In the past when I’ve had an irrational thought, usually attributed to OCD, I always had the option to get out and distract myself with friends or even the company of strangers. I didn’t realize just how important it was for me to be able to go for a drive to the local coffee shop and just sit there writing or reading. I didn’t even have to be interacting with anybody else, but the idea that I was around other people was incredibly comforting. Despite my personal problems, the world went on. I could see it, I could feel it, and I could prove it to myself by going out in public. It was a simple freedom that had significant affects on my mood. This is why I think I’ve been more uneasy about the introversion of staying at home than the actual worry about the virus itself. As I sit here in my own head I’m realizing that the most uneasy part of this social distancing and the lockdowns taking place is that notion that the world does not go on. When I’ve been stuck in my own head I was always able to go out into the real world and see that everything proceeded as usual and I could literally see that my anxiety did not mean it was the end of the world in the larger scheme of things. Now there’s an unsettling cloud above everybody’s head that maybe, just maybe, it is the end of the world. Maybe, just maybe, your anxiety is justified. No, you cannot escape your own head by taking a stroll through the mall or grabbing a coffee at your favorite coffee shop or even by stopping by your friend’s house for a quick catch up. None of that is an option right now, and we don’t know when it will be an option again. And that’s incredibly unsettling to say the least.

Very rarely a crisis like this happens where you really do have no choice but to find the strength in yourself and only yourself to stay calm. Distraction outside in public is not an option when it comes to quarantine. Sure you can read, write, use social media to connect with friends, or learn crafts and skills that you never had time to learn before, but you can’t go out in public and distract yourself with a “real world” that carries on despite your personal problems. There are so many simple pleasures that we have taken for granted like the mere freedom to grab a coffee down the street. As lame and cliché as it might sound, I think this coronavirus is going to teach a lot of us to appreciate what we have. For those of us millenials with mental disorders, I think we’re going to start realizing just how important the company of strangers can be. It’s an annoying lesson for any one who has fought any form of hardship in their life because we’ve learned this lesson before, must not on a global scale. A lot of us really do appreciate our blessings because we’ve been to that place of mental turmoil. It’s pretty frustrating that we have to learn this lesson again but SO much more magnified. Nonetheless, there’s always room for improvement. This is a rare opportunity where not just one individual or one individual family is going to have to heal from this trauma, no, this is going to be the whole world healing. And we’re all going to have that commonality with total strangers from now on. Maybe at the end of this there will be more compassion, understanding, and of course appreciation for each other’s company and basically every simple pleasure we have that we never dreamed would be taken away. I’m sure this is the slap in the face a lot of us needed to realize “holy shit that thing I was worried about before was NOTHING compared to a Goddam pandemic”.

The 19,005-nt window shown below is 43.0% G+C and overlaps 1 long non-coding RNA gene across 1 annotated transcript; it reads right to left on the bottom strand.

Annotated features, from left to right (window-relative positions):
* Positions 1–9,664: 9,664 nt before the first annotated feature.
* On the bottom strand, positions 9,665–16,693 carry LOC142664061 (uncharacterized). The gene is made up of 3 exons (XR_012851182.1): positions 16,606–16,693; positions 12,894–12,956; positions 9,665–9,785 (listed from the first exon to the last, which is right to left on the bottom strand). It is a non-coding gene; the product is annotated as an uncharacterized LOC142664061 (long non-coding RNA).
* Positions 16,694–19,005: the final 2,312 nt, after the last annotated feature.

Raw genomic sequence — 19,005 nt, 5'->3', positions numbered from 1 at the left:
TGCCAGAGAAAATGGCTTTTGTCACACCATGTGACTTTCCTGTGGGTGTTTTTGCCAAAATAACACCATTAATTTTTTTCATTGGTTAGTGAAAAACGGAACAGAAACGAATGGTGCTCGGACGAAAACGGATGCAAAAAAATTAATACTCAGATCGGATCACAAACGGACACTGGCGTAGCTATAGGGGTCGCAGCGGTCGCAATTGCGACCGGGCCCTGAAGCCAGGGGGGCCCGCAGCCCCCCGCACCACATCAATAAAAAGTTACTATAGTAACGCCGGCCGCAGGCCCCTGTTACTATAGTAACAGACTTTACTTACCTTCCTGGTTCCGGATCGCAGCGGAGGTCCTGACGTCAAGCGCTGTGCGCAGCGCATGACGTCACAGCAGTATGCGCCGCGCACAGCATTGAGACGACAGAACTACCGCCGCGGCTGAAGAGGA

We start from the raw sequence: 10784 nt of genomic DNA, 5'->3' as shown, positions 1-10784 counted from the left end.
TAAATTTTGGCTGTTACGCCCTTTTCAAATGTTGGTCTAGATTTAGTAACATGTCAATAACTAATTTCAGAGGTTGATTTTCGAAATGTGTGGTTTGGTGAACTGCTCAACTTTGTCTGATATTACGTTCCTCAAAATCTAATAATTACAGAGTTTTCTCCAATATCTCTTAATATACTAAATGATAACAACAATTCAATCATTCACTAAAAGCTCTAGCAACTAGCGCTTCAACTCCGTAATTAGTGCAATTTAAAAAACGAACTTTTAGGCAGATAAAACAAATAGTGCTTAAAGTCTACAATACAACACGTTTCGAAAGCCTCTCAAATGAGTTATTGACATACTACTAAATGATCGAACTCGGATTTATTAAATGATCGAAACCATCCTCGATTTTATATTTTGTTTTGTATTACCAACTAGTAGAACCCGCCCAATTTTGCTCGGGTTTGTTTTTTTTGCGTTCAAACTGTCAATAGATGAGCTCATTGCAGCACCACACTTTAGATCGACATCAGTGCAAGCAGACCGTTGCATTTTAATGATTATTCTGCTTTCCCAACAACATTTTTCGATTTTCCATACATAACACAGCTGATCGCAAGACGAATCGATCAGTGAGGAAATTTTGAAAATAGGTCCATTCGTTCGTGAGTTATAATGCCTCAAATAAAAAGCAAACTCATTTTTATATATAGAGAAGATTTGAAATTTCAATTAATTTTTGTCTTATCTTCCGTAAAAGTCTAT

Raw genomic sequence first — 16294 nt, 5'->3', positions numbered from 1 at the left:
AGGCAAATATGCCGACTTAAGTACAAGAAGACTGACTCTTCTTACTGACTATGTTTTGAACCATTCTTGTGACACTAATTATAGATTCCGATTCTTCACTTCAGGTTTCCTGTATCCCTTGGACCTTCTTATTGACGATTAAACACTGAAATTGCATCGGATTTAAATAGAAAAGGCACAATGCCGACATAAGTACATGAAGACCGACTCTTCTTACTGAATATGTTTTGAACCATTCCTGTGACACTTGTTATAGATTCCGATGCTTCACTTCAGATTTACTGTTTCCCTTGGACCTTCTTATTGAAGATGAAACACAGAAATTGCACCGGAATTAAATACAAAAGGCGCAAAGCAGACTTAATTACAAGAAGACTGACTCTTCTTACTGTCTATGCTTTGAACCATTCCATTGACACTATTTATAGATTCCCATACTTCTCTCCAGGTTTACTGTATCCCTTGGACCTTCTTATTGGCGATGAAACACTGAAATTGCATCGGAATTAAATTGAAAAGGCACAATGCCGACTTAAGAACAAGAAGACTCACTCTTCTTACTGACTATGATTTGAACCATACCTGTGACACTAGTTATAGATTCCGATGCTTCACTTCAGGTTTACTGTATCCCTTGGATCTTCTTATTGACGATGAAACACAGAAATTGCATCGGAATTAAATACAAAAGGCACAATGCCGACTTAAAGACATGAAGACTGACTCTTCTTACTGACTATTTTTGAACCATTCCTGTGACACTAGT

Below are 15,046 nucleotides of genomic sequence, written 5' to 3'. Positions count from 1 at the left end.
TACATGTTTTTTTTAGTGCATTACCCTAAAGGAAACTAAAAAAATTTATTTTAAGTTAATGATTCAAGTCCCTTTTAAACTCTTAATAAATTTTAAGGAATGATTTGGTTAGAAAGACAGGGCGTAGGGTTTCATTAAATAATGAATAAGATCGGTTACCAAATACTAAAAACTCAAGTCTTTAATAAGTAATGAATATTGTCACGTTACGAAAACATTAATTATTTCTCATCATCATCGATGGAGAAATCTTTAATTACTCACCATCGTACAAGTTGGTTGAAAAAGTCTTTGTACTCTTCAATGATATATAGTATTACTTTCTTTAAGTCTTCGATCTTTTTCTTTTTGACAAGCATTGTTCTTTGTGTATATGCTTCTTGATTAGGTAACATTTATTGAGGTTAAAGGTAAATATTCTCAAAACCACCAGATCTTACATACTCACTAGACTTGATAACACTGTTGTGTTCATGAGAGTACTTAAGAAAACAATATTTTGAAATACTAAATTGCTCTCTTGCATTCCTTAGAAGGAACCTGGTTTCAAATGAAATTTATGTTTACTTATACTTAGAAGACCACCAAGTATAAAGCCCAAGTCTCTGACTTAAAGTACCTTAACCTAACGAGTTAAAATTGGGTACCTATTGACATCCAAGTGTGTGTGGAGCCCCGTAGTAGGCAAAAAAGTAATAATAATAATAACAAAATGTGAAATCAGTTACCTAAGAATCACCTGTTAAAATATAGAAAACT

I’m not saying this is the end of the world. It’s not. I really do believe it’s going to be okay. We have great luxury to be able to sit at home, and not only that, but to also be able to have a say in how this crisis plays out. We can all help the human race by doing the right thing and staying home. We will, no doubt, be forced to confront our mental health in the eerie moments where all you can hear is that inner voice, but let’s make that experience constructive. Let’s learn about ourselves. Let’s learn that we have great blessings. I know it’s hard to see now but I really think this is going to have major positive effects on a lot of us if we allow it to. It’s either think positively, or let all the suffering and havoc wreaked by COVID-19 be in vain. I vote we think positively.

– Valerie Parente (3-23-2020)